The British pound gained ground Wednesday, on a surprisingly upbeat August retail sales report. The official retail sale data calculated by the Office for National Statistics (ONS), showed sales volumes were 1% higher in August from July and 2.4% stronger compared with a year earlier.
That’s the fastest monthly increase since April and comes despite rising price inflation and low earnings growth. The unexpected increase in August UK retail sales boosted the British pound, as it increases the likelihood the Bank of England (BOE) will raise interest rates before the end of 2017.
Indeed, after previously warning the markets that a rate rise was on the way then failing to deliver, this latest run of economic data could be enough for the Bank to make its first move for a decade, when it next meets in November.
The minutes from the BOE’s September Monetary Policy Committee (MPC) meeting were more hawkish than expected. Combined with high inflation and signs of a healthy economy, right now, it's likely the November meeting will result in a rate hike from the current, ultra-low level of 0.25%.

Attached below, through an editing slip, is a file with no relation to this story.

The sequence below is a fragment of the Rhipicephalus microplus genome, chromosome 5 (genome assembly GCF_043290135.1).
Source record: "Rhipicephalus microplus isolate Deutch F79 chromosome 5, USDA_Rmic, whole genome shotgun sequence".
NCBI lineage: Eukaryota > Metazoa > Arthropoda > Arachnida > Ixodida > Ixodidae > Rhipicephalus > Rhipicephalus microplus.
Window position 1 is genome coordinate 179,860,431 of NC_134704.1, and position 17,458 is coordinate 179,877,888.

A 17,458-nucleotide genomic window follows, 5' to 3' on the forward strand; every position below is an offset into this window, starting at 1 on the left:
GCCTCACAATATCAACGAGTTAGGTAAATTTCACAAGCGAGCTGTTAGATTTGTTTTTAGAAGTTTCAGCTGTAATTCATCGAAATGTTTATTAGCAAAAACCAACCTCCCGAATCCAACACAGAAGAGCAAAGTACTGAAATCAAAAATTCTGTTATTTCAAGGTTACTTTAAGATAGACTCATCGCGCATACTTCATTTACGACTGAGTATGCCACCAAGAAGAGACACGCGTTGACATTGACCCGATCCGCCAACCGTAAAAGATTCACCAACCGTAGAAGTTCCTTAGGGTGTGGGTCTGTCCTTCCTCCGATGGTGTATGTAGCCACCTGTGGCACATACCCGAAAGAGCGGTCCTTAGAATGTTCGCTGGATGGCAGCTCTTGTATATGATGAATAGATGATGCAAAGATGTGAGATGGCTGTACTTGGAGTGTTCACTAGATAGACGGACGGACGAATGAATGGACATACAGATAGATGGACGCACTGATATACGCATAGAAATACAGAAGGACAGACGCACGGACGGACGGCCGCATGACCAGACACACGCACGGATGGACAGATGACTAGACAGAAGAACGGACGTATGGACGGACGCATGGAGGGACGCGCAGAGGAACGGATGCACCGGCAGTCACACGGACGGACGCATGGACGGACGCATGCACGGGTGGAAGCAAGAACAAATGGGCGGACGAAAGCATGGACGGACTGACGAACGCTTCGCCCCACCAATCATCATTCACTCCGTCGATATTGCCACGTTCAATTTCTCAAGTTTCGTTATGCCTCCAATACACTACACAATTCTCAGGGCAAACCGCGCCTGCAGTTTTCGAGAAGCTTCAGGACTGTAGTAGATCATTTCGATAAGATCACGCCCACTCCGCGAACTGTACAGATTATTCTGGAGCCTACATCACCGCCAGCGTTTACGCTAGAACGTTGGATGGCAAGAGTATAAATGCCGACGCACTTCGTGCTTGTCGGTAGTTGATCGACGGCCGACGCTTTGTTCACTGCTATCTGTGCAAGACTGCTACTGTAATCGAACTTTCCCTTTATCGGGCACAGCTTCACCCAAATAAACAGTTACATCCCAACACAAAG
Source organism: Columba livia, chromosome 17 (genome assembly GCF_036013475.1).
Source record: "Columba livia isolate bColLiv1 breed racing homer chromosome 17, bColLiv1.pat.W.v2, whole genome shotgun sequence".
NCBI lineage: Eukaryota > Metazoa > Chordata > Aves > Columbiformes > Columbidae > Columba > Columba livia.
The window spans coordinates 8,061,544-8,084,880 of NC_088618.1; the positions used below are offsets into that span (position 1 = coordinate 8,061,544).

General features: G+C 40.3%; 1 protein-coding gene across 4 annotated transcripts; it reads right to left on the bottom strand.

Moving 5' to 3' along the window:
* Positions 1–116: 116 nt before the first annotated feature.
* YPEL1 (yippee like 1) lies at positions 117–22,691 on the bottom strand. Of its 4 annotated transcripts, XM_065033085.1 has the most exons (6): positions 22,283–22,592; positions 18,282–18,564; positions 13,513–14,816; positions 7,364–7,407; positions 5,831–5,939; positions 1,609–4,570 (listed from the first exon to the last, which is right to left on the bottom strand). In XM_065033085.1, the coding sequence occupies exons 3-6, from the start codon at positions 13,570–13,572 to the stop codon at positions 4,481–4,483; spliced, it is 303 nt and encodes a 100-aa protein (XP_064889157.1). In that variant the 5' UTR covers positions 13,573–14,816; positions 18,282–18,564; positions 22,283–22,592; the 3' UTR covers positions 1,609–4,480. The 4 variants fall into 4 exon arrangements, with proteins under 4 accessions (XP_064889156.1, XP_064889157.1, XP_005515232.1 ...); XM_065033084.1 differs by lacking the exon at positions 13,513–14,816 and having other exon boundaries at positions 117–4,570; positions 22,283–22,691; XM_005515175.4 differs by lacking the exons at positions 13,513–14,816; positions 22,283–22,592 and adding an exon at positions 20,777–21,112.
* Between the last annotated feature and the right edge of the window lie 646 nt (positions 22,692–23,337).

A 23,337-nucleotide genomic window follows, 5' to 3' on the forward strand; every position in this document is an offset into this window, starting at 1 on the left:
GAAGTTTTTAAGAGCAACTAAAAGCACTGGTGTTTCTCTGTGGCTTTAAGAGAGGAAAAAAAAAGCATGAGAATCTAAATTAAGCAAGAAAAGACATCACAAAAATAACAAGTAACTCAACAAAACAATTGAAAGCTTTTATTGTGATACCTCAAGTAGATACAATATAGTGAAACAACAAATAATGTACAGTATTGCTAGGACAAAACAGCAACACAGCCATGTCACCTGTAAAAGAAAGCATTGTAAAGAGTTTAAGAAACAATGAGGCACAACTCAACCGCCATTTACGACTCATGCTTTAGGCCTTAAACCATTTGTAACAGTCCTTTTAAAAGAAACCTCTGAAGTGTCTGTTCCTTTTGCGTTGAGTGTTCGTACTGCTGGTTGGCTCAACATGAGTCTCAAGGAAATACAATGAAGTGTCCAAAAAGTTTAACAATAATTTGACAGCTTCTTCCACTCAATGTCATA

Sterling gained ground on the upbeat retail sales data, hitting a session high of $1.36 against the dollar and EUR1.13 against the euro, in the wake of the release.
The data showed that despite the increase in prices, sales of non-essential, non-food goods boosted sales strongly during August. Sales of clothing and footwear gained momentum, while department store sales were healthy, too, the ONS said.
Online sales were also positive during August, although sales of fuel were lower than a month earlier.
According to the British Retail Association (BRC), the increase in apparel sales was linked to the early onset of colder weather.
“August’s bout of Autumnal weather put a spring in the step of seasonal purchases as shoppers invested in winter wardrobes and furnishing home interiors,” said Rachel Lund, Head of Retail Insight & Analytics at the BRC.